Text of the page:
In order to assess the decomposition of glutamic acid in the two experimental configurations, two experiments starting from 60% enantiomeric excess were repeated without intermittent sampling. After 110 cycles, the solid was separated from the liquid and the two phases were analysed. In both cases the solid consisted of enantiopure L-glutamic acid crystals, but in the microwave, the final solid recovered was 87.8% of the initial amount versus 73.9% for the jacketed reactor. The reason for this difference is the slow production of pyroglutamic acid in the liquid phase that induces further dissolution of glutamic acid crystals leading to product loss. Since pyroglutamic acid does not participate in the deracemization process and is more soluble than glutamic acid in this system, it accumulates in the liquid phase. Indeed, in the jacketed reactor, the liquid phase contained 12.5 mg mL−1 of pyroglutamic acid as compared to the microwave reactor in which only 5.5 mg mL−1 was present. Formation of pyroglutamic acid is thus supressed in the microwave reactor, due to the fast heating and cooling steps that allow the mixture to spend less fraction of time at the higher temperatures, where the decomposition reaction progresses faster. This observation is in-line with the selectivity improvements often reported in many reactions, when fast microwave heating replaces slow conventional heating.9 As a result, even though the two experiments achieve complete deracemization at the same number of cycles, in the microwave process 69.6% of the counter enantiomer is converted versus only 35.2% in the conventional heating one. The combination of reduced cycle duration and higher counter enantiomer conversion affords a 3-fold higher productivity of the desired enantiomer crystals in the microwave-assisted process compared to the conventionally heated one (0.064 gL−1 h−1versus 0.023 gL−1 h−1).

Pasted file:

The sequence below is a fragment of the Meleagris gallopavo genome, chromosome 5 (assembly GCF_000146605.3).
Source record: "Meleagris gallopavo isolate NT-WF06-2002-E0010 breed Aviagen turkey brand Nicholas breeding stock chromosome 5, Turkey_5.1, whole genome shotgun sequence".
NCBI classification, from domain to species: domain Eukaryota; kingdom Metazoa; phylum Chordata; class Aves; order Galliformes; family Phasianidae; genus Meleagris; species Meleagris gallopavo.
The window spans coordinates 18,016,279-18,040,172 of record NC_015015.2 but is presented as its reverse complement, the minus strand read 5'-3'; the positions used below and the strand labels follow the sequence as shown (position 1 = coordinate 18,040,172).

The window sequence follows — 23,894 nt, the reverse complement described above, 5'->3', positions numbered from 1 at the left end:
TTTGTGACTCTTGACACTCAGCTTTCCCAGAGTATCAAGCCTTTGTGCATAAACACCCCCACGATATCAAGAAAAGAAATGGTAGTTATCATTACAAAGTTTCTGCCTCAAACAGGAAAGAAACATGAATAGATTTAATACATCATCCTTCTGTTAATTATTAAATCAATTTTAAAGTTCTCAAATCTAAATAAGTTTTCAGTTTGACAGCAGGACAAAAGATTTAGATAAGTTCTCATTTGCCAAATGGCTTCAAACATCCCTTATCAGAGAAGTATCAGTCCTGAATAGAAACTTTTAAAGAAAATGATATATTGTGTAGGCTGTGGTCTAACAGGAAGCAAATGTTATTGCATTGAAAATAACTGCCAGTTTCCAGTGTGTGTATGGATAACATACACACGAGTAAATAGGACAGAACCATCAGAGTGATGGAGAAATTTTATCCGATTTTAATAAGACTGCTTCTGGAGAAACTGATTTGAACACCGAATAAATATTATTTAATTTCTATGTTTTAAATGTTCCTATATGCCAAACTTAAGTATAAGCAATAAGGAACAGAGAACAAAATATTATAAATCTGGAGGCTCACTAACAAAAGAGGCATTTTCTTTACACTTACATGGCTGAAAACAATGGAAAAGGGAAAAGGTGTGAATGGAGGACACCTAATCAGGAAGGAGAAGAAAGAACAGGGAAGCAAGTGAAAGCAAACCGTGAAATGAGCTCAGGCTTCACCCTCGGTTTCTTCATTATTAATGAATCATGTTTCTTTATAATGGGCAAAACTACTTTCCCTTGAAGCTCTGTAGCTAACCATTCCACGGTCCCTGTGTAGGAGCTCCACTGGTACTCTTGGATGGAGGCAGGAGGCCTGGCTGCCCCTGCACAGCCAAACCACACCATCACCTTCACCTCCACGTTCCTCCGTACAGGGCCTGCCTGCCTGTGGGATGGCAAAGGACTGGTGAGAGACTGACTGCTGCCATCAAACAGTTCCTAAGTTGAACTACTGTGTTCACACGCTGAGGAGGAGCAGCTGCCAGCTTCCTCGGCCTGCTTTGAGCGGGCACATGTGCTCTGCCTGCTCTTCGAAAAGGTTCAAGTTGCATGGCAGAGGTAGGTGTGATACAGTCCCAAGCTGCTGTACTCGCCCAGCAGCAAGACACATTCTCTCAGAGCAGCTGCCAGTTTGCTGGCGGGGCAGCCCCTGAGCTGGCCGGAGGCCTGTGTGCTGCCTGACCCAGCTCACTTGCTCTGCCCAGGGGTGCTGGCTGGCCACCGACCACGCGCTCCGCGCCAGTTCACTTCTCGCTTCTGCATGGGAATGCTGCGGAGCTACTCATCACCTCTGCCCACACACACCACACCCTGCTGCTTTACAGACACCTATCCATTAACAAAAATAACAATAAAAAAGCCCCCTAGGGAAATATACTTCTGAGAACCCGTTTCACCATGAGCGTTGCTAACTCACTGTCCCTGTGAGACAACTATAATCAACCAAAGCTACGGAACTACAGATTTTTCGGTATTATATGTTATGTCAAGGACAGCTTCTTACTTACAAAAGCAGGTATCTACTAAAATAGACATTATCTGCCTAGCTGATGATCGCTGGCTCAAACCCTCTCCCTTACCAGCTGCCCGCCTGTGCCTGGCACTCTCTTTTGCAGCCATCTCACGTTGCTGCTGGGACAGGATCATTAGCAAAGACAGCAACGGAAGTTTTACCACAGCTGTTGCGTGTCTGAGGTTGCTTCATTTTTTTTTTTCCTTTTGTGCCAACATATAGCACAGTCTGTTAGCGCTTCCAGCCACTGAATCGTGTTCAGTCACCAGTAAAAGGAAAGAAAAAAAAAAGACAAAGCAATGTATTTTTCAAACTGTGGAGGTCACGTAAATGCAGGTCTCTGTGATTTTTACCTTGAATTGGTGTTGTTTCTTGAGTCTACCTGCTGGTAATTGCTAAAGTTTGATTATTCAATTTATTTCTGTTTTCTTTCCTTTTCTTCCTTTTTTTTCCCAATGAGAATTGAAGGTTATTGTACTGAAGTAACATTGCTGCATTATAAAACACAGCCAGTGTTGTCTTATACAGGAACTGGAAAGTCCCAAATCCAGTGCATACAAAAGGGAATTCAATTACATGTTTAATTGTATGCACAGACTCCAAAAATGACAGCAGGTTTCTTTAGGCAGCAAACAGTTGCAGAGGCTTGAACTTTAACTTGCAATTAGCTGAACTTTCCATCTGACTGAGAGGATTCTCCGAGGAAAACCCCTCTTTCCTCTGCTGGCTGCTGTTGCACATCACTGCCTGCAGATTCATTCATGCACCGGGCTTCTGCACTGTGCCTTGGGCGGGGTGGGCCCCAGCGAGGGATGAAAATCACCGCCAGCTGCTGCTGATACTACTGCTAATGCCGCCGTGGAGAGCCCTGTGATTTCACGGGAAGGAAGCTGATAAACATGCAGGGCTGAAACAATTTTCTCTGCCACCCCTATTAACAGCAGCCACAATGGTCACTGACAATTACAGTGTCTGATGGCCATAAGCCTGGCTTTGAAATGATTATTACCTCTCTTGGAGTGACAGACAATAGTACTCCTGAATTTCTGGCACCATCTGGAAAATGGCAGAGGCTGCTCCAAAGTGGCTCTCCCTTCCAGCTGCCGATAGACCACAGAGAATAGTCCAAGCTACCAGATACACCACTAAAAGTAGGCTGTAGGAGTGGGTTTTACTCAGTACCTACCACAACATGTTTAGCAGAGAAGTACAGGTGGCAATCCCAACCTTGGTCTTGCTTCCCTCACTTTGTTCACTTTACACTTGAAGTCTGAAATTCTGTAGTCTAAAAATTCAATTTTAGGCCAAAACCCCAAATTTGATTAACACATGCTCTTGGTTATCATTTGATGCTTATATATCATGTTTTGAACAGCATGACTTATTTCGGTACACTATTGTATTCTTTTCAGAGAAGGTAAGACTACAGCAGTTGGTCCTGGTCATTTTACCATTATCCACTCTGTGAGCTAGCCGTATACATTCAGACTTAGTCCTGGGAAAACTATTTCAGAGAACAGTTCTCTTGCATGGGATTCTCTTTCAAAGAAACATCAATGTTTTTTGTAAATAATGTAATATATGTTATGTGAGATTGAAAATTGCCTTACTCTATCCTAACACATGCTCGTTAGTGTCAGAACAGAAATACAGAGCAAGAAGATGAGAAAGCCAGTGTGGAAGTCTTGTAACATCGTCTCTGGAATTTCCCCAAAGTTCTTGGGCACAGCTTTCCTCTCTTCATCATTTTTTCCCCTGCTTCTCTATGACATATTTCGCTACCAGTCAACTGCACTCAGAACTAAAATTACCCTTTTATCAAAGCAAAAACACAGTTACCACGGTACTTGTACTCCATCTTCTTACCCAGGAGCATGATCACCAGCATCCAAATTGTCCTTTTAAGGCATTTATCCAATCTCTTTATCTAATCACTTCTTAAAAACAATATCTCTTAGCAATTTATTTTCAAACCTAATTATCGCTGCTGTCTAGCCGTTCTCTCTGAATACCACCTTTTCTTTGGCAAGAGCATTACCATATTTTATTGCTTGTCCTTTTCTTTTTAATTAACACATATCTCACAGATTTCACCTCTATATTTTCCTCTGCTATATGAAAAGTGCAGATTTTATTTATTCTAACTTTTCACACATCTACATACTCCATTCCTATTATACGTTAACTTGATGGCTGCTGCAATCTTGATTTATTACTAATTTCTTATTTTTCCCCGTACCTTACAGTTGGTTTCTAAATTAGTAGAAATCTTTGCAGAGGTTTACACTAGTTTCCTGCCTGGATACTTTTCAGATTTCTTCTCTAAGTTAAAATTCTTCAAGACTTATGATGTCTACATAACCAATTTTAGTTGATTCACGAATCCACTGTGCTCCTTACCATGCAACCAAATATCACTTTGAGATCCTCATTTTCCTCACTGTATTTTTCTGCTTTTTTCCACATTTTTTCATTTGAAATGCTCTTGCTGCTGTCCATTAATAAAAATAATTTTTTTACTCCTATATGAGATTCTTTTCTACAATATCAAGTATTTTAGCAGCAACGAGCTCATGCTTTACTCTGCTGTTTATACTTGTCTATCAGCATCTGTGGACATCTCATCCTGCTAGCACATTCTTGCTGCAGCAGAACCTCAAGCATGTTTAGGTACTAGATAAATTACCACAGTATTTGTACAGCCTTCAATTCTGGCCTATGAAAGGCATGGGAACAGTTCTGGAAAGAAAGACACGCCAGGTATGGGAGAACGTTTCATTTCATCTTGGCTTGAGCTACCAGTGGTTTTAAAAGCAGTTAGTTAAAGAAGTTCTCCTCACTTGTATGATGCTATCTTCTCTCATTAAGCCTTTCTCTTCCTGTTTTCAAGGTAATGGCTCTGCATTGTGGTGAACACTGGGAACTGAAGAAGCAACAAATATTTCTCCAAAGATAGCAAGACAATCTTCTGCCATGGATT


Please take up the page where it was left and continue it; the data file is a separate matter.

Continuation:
In most studies of temperature cycling-enhanced deracemization, the cooling rates applied were deliberately low to allow the relative dominance of crystal growth over secondary nucleation. However, that might not be the case in the operating windows accessible in the microwave reactor. In this configuration, temperature decreases from 80 °C to 60 °C in ∼1 min, creating a supersaturation ratio of ∼4 (ESI). At such conditions, the possibility of secondary nucleation cannot be excluded. To assess this, we measured the final mean crystal size (D4,3) for the previous experiments. In both cases, smaller particles were obtained in the end of the process: 19.9 μm for the microwave experiment, versus 36 μm for the conventionally heated one. It is noted that the same initial crystals with a mean size of 45.8 μm were used in both experiments. The initial and final mean size, combined with the initial and final total mass allows the approximation of the change in the total number of the particles (Nfin/Nin) during the entire deracemization process (ESI). For the jacketed reactor, the total number of particles remains roughly unchanged (Nfin/Nin = 1.5), which indicates that growth and dissolution are the dominant phenomena, with the latter being more pronounced, due to the overall smaller particles obtained in the end. Conversely, in the microwave experiments, the number of particles increases substantially (Nfin/Nin = 10.7), which indicates the occurrence of secondary nucleation. However, since similar cycle-based deracemization rates were attained between the two processes, it can be concluded that secondary nucleation does not delay the deracemization process for the system examined here. In fact, secondary nucleation is known to cause enantiomeric enrichment in chiral crystallization,10 due to phenomena of autocatalysis and mutual inhibition.11 Thus, contrary to what is currently believed, for certain compounds, secondary nucleation might also play a substantial role in enabling temperature cycling-enhanced deracemization.